She raised eyebrows when soon after Stephon Clark was killed by Sacramento police officers in March 2018, she received $13,000 from two law enforcement groups for her re-election campaign. A year later, her office cleared the two officers. According to an analysis by The Intercept, as of April 2018, about $420,000 of the $1 million-plus in identified contributions for her three campaigns came from law enforcement sources.

Jones has raked in campaign cash from companies that receive or seek business with his department, as well as gun sellers who support his loose policies on issuing concealed carry permits.

The protests and their potential political troubles aren’t mentioned in the request Jones and Schubert made for special dispensation in campaign finance rules.

Instead, in a joint memo with county Assessor Christina Wynn, Jones and Schubert say their proposal is better for voters and taxpayers—and a matter of simple math:

The five county supervisors are limited to campaign donations of $1,200 per individual and $2,500 per group, plus eligible for $37,500 in matching funds. Each supervisor represents one-fifth of the county. So since the sheriff’s and D.A. offices are elected countywide, multiplying by five results in caps of $6,000 per individual and $12,500 per group and matching funds of $187,500.

“We believe establishing an overall limit of $25,000 per donor from any source and excluding matching funds for these three offices is a reasonable balance between running a meaningful campaign and not overburdening taxpayers with matching funds,” the memo says.

But those matching public funds don’t exist; they’re tied up in court and aren’t financed. So the higher limit is some fuzzy math.

UPDATE: On Tuesday, Nicolas Heidorn, representing California Common Cause, also urged supervisors to delay consideration of the ordinance, suggesting that public financing can be put into effect.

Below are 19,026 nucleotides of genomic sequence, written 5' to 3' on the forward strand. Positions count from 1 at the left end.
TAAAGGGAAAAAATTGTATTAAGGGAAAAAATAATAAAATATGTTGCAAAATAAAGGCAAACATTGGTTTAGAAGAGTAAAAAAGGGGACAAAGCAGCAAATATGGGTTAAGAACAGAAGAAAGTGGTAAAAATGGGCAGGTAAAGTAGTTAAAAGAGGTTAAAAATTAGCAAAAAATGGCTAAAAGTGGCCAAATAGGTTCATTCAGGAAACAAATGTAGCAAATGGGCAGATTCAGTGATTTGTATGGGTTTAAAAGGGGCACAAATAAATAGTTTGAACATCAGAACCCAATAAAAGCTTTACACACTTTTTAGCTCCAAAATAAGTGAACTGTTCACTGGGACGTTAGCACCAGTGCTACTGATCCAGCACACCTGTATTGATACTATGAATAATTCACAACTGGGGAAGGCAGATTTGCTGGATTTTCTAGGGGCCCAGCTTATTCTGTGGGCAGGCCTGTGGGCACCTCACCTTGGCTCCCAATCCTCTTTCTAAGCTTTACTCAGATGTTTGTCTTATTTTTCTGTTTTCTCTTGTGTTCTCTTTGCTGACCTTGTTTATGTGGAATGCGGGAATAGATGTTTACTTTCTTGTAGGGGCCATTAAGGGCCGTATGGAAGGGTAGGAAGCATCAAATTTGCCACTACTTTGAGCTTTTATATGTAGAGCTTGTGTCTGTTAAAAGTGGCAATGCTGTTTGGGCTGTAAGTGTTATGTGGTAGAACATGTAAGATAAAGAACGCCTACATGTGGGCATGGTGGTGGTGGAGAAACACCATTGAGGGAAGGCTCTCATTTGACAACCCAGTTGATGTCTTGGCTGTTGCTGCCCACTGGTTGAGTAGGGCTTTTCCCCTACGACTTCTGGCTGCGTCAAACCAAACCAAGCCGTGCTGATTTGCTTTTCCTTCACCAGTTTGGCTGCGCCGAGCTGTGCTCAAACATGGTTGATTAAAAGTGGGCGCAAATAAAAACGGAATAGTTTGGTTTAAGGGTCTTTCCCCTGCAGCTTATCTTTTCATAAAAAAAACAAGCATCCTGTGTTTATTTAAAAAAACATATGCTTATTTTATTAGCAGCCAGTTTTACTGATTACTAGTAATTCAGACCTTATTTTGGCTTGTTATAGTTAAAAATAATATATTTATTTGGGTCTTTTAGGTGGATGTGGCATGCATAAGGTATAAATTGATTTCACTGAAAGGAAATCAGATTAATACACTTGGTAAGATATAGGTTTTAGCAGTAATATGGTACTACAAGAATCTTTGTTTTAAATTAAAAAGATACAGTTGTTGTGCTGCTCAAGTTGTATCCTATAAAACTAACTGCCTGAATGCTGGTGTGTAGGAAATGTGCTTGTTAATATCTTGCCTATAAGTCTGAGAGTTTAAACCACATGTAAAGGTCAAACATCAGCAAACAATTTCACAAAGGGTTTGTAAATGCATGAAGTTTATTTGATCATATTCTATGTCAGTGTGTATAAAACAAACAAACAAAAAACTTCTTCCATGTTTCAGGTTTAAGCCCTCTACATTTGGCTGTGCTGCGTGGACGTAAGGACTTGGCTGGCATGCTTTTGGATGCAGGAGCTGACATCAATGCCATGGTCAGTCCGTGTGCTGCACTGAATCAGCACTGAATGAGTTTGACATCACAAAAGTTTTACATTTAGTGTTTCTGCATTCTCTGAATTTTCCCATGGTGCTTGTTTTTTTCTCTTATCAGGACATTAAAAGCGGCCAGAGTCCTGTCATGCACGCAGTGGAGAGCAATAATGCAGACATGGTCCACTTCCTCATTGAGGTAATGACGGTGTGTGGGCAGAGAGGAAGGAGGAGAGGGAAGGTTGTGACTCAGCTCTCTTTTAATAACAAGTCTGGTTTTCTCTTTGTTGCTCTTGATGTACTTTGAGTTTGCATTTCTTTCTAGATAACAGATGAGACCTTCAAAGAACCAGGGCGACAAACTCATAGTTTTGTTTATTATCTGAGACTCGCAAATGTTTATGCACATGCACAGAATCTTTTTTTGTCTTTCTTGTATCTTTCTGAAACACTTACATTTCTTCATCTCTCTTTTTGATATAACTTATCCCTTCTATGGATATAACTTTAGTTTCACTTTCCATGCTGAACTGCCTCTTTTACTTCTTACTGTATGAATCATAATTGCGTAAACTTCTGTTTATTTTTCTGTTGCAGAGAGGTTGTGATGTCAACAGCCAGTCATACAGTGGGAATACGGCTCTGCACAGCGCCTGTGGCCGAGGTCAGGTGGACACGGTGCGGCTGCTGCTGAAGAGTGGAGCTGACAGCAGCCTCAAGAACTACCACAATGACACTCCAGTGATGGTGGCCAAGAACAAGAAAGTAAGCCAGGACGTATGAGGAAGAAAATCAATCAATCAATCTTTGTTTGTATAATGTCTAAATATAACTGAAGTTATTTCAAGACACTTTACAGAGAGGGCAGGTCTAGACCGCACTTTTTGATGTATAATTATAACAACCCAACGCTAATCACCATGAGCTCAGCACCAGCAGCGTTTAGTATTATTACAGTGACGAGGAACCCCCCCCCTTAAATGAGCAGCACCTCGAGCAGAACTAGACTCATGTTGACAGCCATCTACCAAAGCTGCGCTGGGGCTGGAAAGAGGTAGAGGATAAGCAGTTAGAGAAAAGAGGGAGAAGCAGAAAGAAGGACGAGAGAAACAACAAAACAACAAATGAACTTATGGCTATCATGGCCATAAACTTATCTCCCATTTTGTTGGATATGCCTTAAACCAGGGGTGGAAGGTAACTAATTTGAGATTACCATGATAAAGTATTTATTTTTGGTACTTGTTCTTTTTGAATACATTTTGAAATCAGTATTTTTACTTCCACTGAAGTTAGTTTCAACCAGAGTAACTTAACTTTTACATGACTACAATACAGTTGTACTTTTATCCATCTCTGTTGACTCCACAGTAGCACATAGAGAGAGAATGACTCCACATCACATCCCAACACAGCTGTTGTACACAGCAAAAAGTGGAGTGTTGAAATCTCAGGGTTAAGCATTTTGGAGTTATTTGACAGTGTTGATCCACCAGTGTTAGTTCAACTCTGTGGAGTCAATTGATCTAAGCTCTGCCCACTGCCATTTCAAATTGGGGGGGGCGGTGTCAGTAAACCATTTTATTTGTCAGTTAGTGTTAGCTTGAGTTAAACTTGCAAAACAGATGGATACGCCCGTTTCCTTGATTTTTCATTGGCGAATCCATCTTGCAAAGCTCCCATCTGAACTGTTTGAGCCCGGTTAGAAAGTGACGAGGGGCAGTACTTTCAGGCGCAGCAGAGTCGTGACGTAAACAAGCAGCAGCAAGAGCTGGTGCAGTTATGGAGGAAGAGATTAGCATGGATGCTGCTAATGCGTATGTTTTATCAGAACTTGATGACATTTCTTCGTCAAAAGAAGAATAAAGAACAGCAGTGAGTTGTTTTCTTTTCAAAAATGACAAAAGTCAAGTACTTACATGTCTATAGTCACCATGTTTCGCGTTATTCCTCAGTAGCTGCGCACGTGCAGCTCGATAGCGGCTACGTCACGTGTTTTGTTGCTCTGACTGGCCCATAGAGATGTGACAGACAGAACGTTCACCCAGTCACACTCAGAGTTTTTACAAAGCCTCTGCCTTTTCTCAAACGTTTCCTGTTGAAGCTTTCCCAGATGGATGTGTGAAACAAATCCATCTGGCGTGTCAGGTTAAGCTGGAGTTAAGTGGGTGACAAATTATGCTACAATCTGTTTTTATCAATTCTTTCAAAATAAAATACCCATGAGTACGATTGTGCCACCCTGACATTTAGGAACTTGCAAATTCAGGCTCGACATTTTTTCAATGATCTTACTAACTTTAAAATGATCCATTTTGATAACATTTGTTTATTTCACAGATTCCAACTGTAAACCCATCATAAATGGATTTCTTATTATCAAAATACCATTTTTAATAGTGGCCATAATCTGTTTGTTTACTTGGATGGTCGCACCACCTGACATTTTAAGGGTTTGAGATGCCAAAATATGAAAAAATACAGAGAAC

Jones and Schubert also cite the Sacramento mayor’s office, which has limits of $3,500 per individual per election and $11,650 per political group and which represents about a third of the total county population. Those limits multiplied by three would be $10,500 per individual and $34,950 per group.

In a survey by the county clerk of other California counties of more than 1 million people, the donation limits proposed by Jones and Schubert are higher than those in Contra Costa, Los Angeles, Orange, San Bernardino, San Diego and Santa Clara counties. But Alameda and Fresno counties have higher limits.

In their memo, Jones and Schubert also emphasize that their offices haven’t been covered by campaign contribution limits until now and they are open to “undue influence.”

“Currently, a candidate for or office-holder in any of these offices can receive unlimited funds from any source—individuals, corporations, special interests, vendors with the County, out-of-state donors, associations, political parties, etc.,” the memo says. “In order to keep elections for these offices local, pure, and non-political, we believe reasonable contribution limits have to be established.

It doesn’t mention the new state law that sets the much lower limit. But it does warn of “the likelihood of shadow money or ‘independent expenditure’ campaigns that much smaller contribution limits would encourage.”